The biggest impact that technology will have on business is how technology will be used to break the rules of the old game, and to create a new value proposition to the client that is based on a radically different financial and operational model. The technology per se will have a minimal impact on business unless it is used to change the business model in order to radically reduce cost or enhance the service provided to the client. The organisations that have the attitude towards change and the know-how to manage its consequences will be the first to reap the benefits in a world where business reformation will become a necessity.

Information abstraction

The first step towards understanding the possibilities of technology and the business models it can support is to understand the changing nature of information availability. In the traditional context, information is linked to the physical product. The bus driver does not know how many people will be waiting at the bus stop before he actually has established visual contact. The information surrounding a physical product such as unique identification & location is also limited to the physical world. Although an aggregated information set is normally available to describe a set of products, uniquely identifiable and addressable products in the real world was few and far between. The advent of the ubiquitous Internet and the proliferation in RFID tags and readers will change that notion forever. The availability of connectedness will rapidly enable the availability of information; immediately mapping the information of individual products onto the each and every inquiring internet connection in the world. Any source is immediately linked to a drain the moment it is linked and made part of the connected economy.
Each and every product, being uniquely addressable for the first time in history, now becomes part of the sphere of information abstraction. By simply linking the RFID address to the standard information sources linked to the products, a whole new realm of business value opens up. Figure 5.1 provides a brief insight into how the various information dimensions of a product becomes available for usage in the structuring of brand new business models and value propositions.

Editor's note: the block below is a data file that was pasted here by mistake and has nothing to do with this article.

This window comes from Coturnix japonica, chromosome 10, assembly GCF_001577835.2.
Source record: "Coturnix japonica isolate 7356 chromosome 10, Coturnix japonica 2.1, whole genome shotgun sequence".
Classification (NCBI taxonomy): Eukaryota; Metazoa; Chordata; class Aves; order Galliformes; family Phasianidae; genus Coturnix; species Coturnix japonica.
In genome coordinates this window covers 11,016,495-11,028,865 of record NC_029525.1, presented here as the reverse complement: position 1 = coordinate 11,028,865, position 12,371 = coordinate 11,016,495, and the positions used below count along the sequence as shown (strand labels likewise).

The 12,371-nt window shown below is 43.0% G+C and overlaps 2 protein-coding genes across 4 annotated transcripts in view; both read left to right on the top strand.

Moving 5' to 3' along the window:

The Information Abstraction model has the following dimensions:
� Identification
� Location
� Description
� Relation
� Standarisation
� Valuation
� Constellation

Figure 5.1: The Information Abstraction model

These dimensions can be described as follows:

� Identification
� Identification entails the unique address of a product, either the unique IPv6 address or the unique
RFID tag.


The specific position on earth, within a few meters or centimeters where the product is finding itself.


The unique address links to an open or closed database that provides the description of the product. The description also gives access to all relevant technical information related to the product.


The unique address links in the details of the manufacturer, persons responsible for this unique product as well as the time, date and place of manufacturing.


The standardisation link provides information about the standard of the product’s interfaces and the links it has with other products. This information is used to get a substitute product to integrate seamlessly based on pre-determined standards.


The economic valuation of the product, either open or protected, are linked to the product. This is a variable valuation depending on the party viewing the information.


The constellation dimension refers to the economic constellation of players that play a role in enabling the product to provide various levels of economic benefit.
These dimensions are immediately made available to economic role-players via any one of the entry points into the Information Abstraction sphere. The ubiquitous availability of this information will enable the restructuring of value propositions and value clusters in order to provide a better match with the core needs of individuals.

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